Decades ago when gay people faced ostracism and the threat of prosecution in the UK and other Western nations, many chose to marry and disguise their sexuality. But even with increased tolerance now some choose to take the same path.
Nick, who is in his 50s, has been married to his wife for 30 years. He is also gay.
He thinks his wife had suspicions about his sexuality for years, but things came to a head when he had an affair with a man.
"She asked if I wanted to leave and I didn't. She's my best friend really above all else, so we've decided we would like to remain together as best friends," he says.
Nick isn't his real name - many of the couple's friends and family don't know he's gay and he wants to remain anonymous to protect his wife.
From the beginning, there was unhappiness in the marriage, with doubts about whether they had made the right decision. He'd always felt uncertain about his sexual orientation and this troubled him more and more as he got older.
Like many men in his situation, Nick, a nurse, found himself living a double life. On the surface he was a happily married man, but he was also using gay pornography. He'd get drunk with a gay friend and, he says, "events took their course".
His wife was angry and upset when she found out about six years ago, and Nick knew there was no point denying the truth any longer.
"I felt it was the right opportunity to be honest and tell her what she'd already suspected of me, but there'd been an understanding that if I didn't do anything we wouldn't talk about it - and when I did we had to talk about it."
Nick acknowledges it would have been better for her if he had admitted sooner that he was gay and needed to act upon it. She told him she was disappointed that he hadn't been able to trust her enough to be honest with her, and that if she had known she would have accepted it.
"I still feel inordinately grateful to her each day that she was so tolerant after that," Nick says. The couple chose to stay together not for the sake of children - they don't have any - but because of their feelings for each other.
"Things couldn't have gone better with my wife that, you know, we still love each other and we're still together but it could have been so very different."
While the couple have stayed together, they no longer have a physical relationship and sleep separately.
Nick has promised his wife that he will never again have sex or a relationship with a man - he says he owes it to her.
But can he stick to that promise? He says: "I'm hoping so, it's my intention to. It didn't feel like a choice in the past, it felt like it was enforced on me. I'm now making that choice that I would like to, in a sense, remain celibate."
Nick is a member of a support group called Gay Married Men, based in Manchester and founded 10 years ago. Men travel from around the country to attend meetings.
Group founder John says most of the men are older - they married women in the 1970s and 80s when society was more hostile to gay people.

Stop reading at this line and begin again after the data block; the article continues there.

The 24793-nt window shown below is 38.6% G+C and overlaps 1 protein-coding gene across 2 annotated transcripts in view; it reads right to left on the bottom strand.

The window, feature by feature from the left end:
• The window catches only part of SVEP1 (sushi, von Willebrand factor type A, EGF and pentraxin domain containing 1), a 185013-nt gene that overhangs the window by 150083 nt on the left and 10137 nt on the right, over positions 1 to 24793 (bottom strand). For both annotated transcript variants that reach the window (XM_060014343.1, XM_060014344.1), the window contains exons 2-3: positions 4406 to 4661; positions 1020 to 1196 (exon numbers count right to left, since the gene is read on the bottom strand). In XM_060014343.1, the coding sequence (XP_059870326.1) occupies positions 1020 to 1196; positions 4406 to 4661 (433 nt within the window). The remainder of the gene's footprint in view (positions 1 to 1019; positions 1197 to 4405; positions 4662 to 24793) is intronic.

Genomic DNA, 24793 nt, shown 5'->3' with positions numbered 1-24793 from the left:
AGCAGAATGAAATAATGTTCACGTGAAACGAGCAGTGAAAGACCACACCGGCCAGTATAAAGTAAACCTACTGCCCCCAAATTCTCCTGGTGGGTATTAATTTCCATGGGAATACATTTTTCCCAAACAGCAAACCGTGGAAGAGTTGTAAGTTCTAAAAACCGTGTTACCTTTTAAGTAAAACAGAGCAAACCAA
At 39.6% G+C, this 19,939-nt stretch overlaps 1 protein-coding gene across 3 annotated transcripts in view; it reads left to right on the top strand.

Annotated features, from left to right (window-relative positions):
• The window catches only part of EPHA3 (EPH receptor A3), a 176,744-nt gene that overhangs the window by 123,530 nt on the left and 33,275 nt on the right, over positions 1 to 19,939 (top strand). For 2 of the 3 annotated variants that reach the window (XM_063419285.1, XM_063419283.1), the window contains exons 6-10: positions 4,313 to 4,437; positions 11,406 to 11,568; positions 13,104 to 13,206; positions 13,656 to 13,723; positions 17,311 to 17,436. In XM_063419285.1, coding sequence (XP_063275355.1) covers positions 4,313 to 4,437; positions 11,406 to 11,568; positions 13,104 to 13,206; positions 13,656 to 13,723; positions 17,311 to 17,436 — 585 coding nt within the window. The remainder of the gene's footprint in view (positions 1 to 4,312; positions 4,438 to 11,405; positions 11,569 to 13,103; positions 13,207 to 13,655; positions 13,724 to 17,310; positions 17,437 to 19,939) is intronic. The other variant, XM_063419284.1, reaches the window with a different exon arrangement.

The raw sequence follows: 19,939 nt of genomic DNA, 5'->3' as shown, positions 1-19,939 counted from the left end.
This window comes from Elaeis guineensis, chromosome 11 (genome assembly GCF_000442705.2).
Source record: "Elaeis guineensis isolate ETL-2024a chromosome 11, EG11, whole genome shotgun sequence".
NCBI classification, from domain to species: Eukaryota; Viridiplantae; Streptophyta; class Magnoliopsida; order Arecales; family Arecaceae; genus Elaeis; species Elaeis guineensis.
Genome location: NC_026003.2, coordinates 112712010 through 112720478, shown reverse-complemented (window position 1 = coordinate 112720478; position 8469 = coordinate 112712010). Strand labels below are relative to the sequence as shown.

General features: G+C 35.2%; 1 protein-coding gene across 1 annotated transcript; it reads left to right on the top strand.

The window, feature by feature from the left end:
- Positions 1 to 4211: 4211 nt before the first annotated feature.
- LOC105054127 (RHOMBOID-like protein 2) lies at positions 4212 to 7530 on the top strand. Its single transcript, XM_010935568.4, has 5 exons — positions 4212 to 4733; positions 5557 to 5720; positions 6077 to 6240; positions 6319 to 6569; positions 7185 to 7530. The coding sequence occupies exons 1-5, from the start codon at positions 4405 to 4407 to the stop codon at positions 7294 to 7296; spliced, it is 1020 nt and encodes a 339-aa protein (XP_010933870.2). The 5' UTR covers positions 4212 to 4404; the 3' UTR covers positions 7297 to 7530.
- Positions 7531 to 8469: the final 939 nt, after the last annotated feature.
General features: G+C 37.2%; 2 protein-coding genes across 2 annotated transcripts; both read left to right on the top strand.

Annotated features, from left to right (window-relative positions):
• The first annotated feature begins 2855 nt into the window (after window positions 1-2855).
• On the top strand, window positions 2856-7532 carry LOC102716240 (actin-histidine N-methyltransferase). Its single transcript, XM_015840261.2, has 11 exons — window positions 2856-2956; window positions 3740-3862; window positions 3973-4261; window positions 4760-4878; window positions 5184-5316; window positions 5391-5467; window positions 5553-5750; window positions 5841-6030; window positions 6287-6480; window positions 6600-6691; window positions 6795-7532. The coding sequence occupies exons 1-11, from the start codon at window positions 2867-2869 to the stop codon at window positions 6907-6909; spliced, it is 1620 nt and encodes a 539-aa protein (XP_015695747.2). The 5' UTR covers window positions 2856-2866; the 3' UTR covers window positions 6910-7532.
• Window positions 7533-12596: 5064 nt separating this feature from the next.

Now society is more tolerant, they are more comfortable with coming out as gay. But why did they get married in the first place?
Nick says many men who contact the website say they did so to try to "sort themselves out".
Andy, 56, a student, adds: "At times you think you're going through a phase and as you've once or twice heard people say, 'You find the right woman and she'll turn you and you'll be a real man.'
"Unfortunately society, at the time when I got married nearly 30 years ago, you were either straight or queer and queer was a really vindictive word."
John, a lecturer at Manchester Metropolitan University who was married for seven years, says it took him a long time to realise he was gay. He knew his sexuality was ambiguous but he didn't have the vocabulary to define it.
"I didn't know what a gay man was. Truthfully, I thought a gay man lived in London. Which people laugh at and it is funny now, it's really strange but I had this kind of naivety.
"I knew gay men were like Larry Grayson, John Inman and, you know, they were camp and effeminate. Well, I didn't feel like camp or effeminate so I couldn't be gay, could I?"
Group members are at different stages - some just suspect they may be gay, others are living with unknowing wives, some are separated or divorced and some have re-married to men.
John is now married to a man who has been his partner for 23 years, but says he still finds parts of his life raw and upsetting.
Andy is divorcing his wife after 30 years and four children - she has a new partner.
He says: "I still love her, I'm very close to her, in fact we describe each other as best friends - which may sound odd, but when we've got children together…"
Some remain married because of the expectations of friends and family, or because they have children and don't want to break up a family.
John says the men are often quite desperate and struggling to cope with no support - many are suffering from quite severe depression.
"We've had bursts of tears when people have come because they're so upset and also so relieved to find out there are other people that are just like themselves. Because that's part of the problem, because we're a myth, we don't exist.
"We don't exist in [the] gay world - we're on the cusp of [the] gay world because we're married men. We don't exist in [the] straight world. So we seem invisible."
The group members say they don't judge anyone and Nick, who helps run the site, says his main message is that people don't have to struggle alone.
"There are people who are successfully managing their sexuality with their family. You still have connection with your children and you don't have to be cut off, out in the cold.
"I'm definitely happier, a weight has lifted and I can be honest with my wife."
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